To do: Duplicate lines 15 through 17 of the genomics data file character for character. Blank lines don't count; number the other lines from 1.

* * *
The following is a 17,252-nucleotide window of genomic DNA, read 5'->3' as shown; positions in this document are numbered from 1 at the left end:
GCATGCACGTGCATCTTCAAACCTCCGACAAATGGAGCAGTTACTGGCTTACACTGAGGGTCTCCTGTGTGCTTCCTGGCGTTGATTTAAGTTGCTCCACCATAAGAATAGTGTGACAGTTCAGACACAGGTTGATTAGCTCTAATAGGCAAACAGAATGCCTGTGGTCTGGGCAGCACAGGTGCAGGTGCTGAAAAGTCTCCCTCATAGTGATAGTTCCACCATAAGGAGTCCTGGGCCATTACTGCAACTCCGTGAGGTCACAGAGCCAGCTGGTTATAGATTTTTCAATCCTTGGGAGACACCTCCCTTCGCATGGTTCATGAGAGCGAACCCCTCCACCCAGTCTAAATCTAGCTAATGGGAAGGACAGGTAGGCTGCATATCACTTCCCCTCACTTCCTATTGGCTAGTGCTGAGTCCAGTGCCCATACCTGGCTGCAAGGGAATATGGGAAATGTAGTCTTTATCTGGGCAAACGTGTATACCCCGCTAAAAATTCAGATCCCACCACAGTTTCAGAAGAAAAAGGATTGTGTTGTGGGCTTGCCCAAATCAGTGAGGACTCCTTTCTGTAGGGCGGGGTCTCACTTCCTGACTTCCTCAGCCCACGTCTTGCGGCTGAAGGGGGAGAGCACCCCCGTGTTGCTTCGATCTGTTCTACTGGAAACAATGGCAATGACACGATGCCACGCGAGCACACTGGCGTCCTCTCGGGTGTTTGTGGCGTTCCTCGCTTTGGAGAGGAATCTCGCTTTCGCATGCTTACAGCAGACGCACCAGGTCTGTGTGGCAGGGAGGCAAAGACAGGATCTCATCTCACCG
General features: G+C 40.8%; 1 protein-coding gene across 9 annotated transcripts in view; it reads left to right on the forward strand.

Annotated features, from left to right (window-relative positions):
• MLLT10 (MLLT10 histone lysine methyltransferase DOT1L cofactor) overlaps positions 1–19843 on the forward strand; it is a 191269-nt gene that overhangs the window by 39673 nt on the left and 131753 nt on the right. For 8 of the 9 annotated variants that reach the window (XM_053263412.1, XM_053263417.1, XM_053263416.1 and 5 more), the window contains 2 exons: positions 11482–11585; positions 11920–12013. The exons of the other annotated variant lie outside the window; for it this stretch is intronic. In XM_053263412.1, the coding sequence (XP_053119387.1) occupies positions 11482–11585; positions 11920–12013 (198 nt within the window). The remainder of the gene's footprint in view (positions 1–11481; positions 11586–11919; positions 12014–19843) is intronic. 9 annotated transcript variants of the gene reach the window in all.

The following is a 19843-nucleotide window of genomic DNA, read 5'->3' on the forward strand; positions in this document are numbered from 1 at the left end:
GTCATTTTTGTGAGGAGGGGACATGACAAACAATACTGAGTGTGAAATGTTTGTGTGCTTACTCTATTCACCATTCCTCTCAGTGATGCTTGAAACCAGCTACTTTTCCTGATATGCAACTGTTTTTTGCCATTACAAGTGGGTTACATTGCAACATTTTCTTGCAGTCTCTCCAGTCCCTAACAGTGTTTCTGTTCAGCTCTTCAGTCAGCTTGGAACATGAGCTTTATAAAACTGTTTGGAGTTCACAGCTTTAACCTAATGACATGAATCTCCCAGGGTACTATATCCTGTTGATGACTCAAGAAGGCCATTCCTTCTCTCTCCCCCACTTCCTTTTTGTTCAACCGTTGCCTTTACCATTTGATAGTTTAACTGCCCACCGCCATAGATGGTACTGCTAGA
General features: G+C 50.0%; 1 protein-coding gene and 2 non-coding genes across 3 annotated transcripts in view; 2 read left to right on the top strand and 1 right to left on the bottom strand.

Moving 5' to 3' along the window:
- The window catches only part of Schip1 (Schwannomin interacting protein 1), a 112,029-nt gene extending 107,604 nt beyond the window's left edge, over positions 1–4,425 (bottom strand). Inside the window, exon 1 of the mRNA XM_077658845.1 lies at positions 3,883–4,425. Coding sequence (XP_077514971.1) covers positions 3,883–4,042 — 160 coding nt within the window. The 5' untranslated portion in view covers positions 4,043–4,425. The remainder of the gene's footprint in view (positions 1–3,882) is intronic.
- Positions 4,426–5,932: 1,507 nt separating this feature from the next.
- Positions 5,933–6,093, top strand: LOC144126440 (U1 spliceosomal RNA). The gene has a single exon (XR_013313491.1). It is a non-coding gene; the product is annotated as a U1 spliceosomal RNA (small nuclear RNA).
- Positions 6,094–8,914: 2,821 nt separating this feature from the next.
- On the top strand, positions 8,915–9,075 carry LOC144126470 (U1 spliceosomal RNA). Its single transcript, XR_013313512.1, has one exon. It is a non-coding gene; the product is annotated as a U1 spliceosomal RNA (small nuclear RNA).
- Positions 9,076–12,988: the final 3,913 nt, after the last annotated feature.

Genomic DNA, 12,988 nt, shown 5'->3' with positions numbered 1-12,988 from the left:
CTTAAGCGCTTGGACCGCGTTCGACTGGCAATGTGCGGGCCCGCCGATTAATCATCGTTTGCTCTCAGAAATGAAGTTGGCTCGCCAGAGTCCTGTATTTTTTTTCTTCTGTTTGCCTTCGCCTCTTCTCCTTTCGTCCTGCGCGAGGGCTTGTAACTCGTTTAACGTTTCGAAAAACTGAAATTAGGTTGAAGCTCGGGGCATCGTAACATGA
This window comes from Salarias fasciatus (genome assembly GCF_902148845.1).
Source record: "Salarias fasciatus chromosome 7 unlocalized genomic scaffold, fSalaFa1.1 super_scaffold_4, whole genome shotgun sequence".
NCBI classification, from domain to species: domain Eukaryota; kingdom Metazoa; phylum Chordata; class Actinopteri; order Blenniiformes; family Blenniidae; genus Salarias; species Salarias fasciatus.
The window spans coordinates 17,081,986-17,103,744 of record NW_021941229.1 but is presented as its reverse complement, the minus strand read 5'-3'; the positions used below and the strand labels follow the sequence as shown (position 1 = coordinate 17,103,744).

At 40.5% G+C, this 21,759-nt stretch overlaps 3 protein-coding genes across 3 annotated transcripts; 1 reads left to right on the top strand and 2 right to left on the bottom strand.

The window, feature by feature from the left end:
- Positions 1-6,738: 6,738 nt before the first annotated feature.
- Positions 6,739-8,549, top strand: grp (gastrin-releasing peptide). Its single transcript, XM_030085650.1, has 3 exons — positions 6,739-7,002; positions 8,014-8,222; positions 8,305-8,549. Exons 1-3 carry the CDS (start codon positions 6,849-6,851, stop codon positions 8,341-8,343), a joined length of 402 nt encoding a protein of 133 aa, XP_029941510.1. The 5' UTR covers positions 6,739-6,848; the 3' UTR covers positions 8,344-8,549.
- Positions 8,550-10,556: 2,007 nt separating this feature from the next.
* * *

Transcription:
- Positions 9,076–12,988: the final 3,913 nt, after the last annotated feature.

Genomic DNA, 12,988 nt, shown 5'->3' with positions numbered 1-12,988 from the left:
CTTAAGCGCTTGGACCGCGTTCGACTGGCAATGTGCGGGCCCGCCGATTAATCATCGTTTGCTCTCAGAAATGAAGTTGGCTCGCCAGAGTCCTGTATTTTTTTTCTTCTGTTTGCCTTCGCCTCTTCTCCTTTCGTCCTGCGCGAGGGCTTGTAACTCGTTTAACGTTTCGAAAAACTGAAATTAGGTTGAAGCTCGGGGCATCGTAACATGA